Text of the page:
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Gym Hook
Hay & Staffan Holm
Select a Gym
Small: Blue: $28
Small: Mint Green: $28
Small: Natural Ash: $28
Small: Grey: $28
Small: Black: $28
Small: White: $28
Medium: Coral: $38
Medium: Blue: $38
Medium: Dark Green: $38
Medium: Natural Ash: $38
Medium: Aubergine: $38
Medium: Light Grey: $38
Medium: Black: $38
Large: Rusty Red: $48
Large: Dark Green: $48
Large: Natural Ash: $48
Large: Light Grey: $48
Large: Black: $48
$28 - $48
+ Cart

Why get hung up on conventional hooks when these circles can be playfully positioned in endless possibilities? Resembling those hooks that exercise our arms in the gym, these wooden rings will exercise your creativity. Situate them randomly, or suspend a single color contrasting with the wall. Pull towels or scarves through the opening, loop hangers or jewelry, or throw a bag or coat over the top.

The "poetry of crafts and wonders of new technology" have long fascinated Swedish designer Staffan Holm, whose idea for the Gym Hooks was realized by Hay Denmark. Staffan works in interiors, architecture, industrial and furniture design, so the practical has always been key. But for him, the emotional is paramount, both in terms of the commitment and attachment the end user as with a product. "Art or design? Well, does it really matter?" Staffan posits. "All I know is that mass produced artifacts seldom really get the chance to root in our lives before new ones take their place. We need get attached and fall in love, head over heels. My mission is to create design with more of the human qualities."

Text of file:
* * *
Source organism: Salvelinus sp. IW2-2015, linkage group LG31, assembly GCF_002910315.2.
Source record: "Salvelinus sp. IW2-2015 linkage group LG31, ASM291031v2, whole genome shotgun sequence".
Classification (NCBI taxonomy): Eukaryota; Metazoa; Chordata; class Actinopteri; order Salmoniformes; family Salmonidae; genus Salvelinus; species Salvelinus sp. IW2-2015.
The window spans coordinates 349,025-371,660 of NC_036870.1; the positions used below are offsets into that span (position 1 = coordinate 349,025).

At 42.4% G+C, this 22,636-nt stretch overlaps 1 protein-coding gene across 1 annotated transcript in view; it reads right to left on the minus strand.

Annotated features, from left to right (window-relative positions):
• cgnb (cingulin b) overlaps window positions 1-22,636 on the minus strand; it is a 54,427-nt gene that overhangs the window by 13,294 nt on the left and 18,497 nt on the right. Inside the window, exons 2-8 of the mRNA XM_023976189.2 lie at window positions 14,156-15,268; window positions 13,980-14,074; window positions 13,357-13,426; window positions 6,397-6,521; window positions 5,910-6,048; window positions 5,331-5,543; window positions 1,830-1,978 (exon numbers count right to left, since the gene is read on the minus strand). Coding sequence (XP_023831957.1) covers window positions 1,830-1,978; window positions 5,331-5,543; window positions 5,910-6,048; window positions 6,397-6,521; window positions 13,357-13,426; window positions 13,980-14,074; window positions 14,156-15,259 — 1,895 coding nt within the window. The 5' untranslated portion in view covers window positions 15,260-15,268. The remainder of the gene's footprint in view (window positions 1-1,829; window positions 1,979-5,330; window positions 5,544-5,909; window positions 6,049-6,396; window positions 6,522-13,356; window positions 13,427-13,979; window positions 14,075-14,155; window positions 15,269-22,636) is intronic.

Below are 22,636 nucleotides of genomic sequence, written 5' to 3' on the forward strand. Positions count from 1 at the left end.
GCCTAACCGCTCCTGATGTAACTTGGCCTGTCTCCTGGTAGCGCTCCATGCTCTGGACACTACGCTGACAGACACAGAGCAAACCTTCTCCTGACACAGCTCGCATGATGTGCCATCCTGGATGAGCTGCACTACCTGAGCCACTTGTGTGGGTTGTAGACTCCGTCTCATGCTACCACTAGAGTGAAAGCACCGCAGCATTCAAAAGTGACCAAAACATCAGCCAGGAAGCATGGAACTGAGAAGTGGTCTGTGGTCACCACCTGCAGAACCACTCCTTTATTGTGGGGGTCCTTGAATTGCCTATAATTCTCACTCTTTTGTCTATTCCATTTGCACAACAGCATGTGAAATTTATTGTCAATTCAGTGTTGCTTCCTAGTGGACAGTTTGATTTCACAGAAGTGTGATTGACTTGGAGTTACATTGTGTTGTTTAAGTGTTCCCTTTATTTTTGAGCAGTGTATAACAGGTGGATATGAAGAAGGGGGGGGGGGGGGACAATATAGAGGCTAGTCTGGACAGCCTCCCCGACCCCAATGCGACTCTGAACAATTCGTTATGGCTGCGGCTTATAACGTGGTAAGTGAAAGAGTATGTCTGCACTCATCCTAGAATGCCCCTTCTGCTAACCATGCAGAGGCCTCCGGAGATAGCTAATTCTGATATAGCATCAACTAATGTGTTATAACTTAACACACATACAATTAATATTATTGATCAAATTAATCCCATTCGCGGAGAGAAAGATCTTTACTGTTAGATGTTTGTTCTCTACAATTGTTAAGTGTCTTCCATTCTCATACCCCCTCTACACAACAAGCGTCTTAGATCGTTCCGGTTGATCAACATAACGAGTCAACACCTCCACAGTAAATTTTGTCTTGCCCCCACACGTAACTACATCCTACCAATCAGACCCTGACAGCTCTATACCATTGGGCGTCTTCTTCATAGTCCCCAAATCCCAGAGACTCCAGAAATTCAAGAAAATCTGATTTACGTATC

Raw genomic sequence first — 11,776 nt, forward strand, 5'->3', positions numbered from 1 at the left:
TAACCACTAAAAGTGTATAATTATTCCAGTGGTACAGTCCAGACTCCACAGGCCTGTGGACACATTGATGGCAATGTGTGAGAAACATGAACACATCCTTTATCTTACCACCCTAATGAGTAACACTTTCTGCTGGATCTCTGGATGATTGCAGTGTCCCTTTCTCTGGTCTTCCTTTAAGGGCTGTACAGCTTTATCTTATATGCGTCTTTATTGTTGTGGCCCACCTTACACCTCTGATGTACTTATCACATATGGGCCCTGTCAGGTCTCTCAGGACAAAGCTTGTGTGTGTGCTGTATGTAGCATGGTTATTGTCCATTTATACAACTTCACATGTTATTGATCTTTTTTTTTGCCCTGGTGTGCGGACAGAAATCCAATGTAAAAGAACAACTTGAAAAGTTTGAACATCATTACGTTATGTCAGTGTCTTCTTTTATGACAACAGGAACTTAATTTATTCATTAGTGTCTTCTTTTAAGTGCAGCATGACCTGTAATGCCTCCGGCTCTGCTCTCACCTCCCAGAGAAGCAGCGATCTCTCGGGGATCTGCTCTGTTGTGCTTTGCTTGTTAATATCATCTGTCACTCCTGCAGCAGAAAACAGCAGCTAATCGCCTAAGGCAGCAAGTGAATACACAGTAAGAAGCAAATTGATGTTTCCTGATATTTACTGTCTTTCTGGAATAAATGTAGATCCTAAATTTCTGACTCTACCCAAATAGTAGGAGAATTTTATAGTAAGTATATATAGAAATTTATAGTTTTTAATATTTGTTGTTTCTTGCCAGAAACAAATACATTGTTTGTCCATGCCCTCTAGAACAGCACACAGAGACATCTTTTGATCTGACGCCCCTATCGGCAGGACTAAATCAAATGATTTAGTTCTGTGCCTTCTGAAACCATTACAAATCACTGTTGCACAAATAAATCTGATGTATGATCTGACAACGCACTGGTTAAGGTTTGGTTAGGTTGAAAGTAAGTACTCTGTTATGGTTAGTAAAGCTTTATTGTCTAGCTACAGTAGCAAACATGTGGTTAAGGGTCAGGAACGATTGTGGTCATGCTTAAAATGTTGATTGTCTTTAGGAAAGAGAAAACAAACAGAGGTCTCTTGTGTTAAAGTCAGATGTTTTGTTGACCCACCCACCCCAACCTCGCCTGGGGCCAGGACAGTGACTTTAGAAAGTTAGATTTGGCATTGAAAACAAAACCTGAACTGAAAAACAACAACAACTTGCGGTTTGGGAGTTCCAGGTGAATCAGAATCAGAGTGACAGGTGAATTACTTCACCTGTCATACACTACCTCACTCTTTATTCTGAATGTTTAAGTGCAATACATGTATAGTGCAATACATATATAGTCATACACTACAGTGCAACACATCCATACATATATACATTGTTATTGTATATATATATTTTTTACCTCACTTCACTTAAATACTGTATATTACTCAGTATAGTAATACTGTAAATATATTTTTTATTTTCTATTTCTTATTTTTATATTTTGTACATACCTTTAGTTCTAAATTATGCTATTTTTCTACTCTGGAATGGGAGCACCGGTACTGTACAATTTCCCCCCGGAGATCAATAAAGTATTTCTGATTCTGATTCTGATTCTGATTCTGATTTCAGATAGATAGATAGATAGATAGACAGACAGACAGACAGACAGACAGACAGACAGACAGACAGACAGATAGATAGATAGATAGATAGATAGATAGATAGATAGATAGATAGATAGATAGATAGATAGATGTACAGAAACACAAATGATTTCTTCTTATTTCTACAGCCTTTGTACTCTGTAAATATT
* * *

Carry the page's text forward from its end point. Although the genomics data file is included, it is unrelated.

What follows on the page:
• Small: 3.75" dia x .75" w (9.5x2.2cm)
  • Medium: 4.75" dia x .75" w (12.4x2.2cm)
  • Large: 7.25" dia x 1" w (18.2x2.6cm)
  • Ash, stained or natural wood
  • Branded box
  • This item normally ships within 48 hours.


“One of the most important things for our company is to make footprints of our own time,” says Rolf Hay, of his eponymous Copenhagen-based company launched in 2003 at the international furniture fair IMM Cologne.  His idea was to bring Danish design to a new creative peak that rivaled the storied 1950s and 1960s—but with a modern update. As creative director, he’s committed to nurturing young upstarts and also “exploring the twisted minds of established designers” and giving both a platform.

In practice, that means seeking out imaginative products and evaluating them on their own merits rather than first commissioning a design for certain type of item. And he says his greatest thrill is seeing a prototype for the first time. “We work in a different way to the way our parents did, but we basically live in the same way,” Rolf says. “The news is that there is nothing new, except the possibilities. And that’s great fun.”